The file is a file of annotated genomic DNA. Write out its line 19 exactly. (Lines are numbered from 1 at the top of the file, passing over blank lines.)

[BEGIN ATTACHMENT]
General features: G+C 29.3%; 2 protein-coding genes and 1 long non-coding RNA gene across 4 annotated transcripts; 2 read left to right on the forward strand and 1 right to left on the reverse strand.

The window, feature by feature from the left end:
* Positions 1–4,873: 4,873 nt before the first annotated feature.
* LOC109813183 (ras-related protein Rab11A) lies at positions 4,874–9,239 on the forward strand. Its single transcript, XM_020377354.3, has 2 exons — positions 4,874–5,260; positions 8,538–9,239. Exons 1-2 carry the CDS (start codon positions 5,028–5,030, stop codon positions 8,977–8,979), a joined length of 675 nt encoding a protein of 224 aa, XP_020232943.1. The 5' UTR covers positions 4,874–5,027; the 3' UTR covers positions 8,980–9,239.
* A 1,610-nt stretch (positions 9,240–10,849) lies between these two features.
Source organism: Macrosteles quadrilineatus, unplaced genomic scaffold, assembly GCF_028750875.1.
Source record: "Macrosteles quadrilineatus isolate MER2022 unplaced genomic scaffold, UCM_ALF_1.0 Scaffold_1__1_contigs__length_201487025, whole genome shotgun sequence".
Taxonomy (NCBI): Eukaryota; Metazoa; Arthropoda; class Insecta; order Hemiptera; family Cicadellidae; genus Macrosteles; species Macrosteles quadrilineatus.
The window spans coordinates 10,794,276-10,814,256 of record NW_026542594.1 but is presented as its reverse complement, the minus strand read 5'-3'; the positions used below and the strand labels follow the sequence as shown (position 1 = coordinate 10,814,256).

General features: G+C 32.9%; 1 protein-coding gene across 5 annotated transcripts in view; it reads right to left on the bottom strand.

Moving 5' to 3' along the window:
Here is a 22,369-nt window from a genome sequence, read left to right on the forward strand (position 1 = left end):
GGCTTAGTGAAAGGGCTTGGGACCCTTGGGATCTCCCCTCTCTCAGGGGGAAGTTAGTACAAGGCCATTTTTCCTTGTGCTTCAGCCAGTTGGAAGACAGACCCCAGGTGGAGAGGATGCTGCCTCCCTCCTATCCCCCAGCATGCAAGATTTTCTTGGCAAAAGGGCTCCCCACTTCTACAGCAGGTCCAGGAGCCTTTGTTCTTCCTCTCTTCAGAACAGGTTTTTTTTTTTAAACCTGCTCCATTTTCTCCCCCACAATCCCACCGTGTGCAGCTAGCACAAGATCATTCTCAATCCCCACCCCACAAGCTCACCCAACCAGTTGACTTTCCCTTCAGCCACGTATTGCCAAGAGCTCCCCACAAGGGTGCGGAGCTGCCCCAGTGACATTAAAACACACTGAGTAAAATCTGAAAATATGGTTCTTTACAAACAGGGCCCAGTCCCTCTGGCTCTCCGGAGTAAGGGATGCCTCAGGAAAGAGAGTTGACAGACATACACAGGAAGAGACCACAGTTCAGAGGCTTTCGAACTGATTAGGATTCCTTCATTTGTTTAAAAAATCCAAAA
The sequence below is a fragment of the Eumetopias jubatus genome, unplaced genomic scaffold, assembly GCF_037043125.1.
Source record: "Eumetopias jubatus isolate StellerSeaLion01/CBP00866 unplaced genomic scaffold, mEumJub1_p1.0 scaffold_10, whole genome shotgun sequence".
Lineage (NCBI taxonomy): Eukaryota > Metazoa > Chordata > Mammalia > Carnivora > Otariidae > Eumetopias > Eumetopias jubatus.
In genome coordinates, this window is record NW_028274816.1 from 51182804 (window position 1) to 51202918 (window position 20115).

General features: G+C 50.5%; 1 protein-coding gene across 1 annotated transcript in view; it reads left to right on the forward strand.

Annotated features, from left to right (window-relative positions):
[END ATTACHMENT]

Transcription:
Annotated features, from left to right (window-relative positions):